• "Meek’s Cutoff is a waste of everyone’s time, effort and money" well let me break it to you right there, a CINEPHILE would NEVER make such a disrespectful statement! 1) if you didn't like it, it doesn't mean that NOBODY on Earth should watch it or love it, 2) It's not for you to decide whether a bad movie should be made or not. The person who made that film probably knows more about cinema than your little self, this film was selected by competent curators at VENICE, and even praised by some of your peers! So your little subjective, selfish desire for control over film production and cultural censorship has no bearing whatsoever on how the world develops.
  • "the majority of cinephiles don’t make a penny out of what they’d consider their private passion." Why don't you find a business model for shopping addicts, gastronomes or melomaniacs too? Are you talking about "cinéphiles" as in movie-goers, or film enthusiasts? Or are you talking about film prescription pages employees? You realize that only film critics could be paid (eventually)?
  • "I wonder if the “Frenchness” of the cinephilia concept is problematic" LMAO
    Yeah your post clearly states a few evidences of your problems with cinephilia, but you obviously have bigger worries than Frenchness at this point. Clear up your own backyard first. One of them is dropping random French words, and insulting filmmakers while complaining that "cinephilia" is too high-faluting for you... 
  • So basically, you don't want to be a "cinéphile" yourself, but you want every cinéphiles to become like you?

2. Of cinephilia(s) and fandom (Frances Morgan)
  • look up what "canon" means. It's exclusive by definition, the top most on the taste scale. It's not inclusive. If you have a problem with the elitism of canons, that's probably not the word you're looking for... Try "Zeitgeist" maybe, that's inclusive, that's pretty much the embodiment of "fan culture".
  • it starts rather bad, 2 postcards, 2 self-admitted newbies talking...
  • "fandom is not so different from that which drives cinephilia – to commit to either requires passion, amassed knowledge, long hours spent in an alternate world; increasingly it also inspires production: debate, DIY theory, formulation of ideas fresh from viewing, instant connections with others’ opinions." LMAO (see: Project: Validating Indulgent Movie Fandom, literally)
  • useless contribution overall to the "what is new cinephilia" debate, unless you're a fan of Frances Morgan, of course.

3. The zine from here (Mike Everleth)
  • 3rd contributor to the roundtable, patronising us about cinephilia, is not a cinephile but a "fan". So basically "New Cinephilia" is people talking about things they don't know about?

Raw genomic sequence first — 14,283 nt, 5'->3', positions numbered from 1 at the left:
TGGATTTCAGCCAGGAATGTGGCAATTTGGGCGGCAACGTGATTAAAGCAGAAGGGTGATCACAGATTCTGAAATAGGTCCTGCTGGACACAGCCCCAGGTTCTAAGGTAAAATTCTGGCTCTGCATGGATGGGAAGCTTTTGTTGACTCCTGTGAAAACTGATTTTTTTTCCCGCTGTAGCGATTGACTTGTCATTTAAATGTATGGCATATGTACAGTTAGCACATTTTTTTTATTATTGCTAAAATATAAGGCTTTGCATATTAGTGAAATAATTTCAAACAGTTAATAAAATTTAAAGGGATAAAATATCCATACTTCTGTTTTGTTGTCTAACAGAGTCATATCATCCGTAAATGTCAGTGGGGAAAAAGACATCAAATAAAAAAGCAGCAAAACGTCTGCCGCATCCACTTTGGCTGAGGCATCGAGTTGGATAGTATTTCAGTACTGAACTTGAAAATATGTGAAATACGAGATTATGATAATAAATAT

• So you're saying that film culture should thank fans for the comic books-inspired blockbusters???
  • "Pre-Internet, the main distinction between them was that cinephiles and critics were more apt to be able to make a living at being a fan." AGAIN! (See: Reality Check: Critics are NOT the Film Press) Trying to define a cultural activity by its business model. Damn Capitalists!
  • I guess this guy didn't read the curatorial statement about not going back to the "critic v. bloggers" debate...
  • "Can one be a cinephile and, you know, never go to the cinema?" NO. Can one be a canvas painting amateur and only look at paintings on paper postcards reproductions? Can one be oenologist and drink wine from a carton? Can one be an opera fan and only listen to MP3s? To understand that you would have to value the importance of a unique performance, as intended by the artist/maker, for an optimum experience. If you think any experience is equivalent, you probably don't know enough about that art.

4. Cinephilia as Activism (Mathieu Ravier)
  • "The diversity of what’s on our screens is under threat. And, due partly to ignorance about alternatives, it isn’t being demanded. This offers a tremendous opportunity to define new cinephilia as a form of activism or resistance." First sensible sentence in the debate so far.
  • "A cinephile activist is anyone who lets true cinephilia inform their actions." now you sound like a religious preacher.
  • "Cinephile activism is an inclusive, open-minded enthusiasm unshaped by dominant market forces, unburdened by self-censorship, unafraid of questioning itself, one which is informed by personal history and experience as much as by received wisdom, buoyed by critical thinking, sharpened by constructive discussion, curious of under-represented voices, aware of the underground, and which eventually dedicates itself to enhancing cinematic diversity, innovation and originality." Ditto

5. It’s about time (Andrew Grant)
  • "Thanks to the Internet everybody can be (and is) a critic" WRONG, critic implies values and integrity. Having opinions and showing off taste with a loud voice is not enough.
  • "the cinephile label is what separates writers and commenters on mubi.com from those at movies.com" Why did they change their elitist brand from TheAuteurs.com to WannaBeNetflix.com then???

  • use an accent on "cinéphile" and "cinémaphile" if you meant to write in French, or else you just look like an ass!
  • "cinemaphile" : let's try to coin a new hip phrase to show off! Even though "cinéphiles" already defined themselves for over 60 years as people who watch films on the big screen!
  • "apologies from narrowing the focus of the discussion from the inspiringly general to the solipsistically personal" You know it, but you still waste time and space of a public (and international) debate with your narcissistic anecdotes... Maybe that's all you can write about.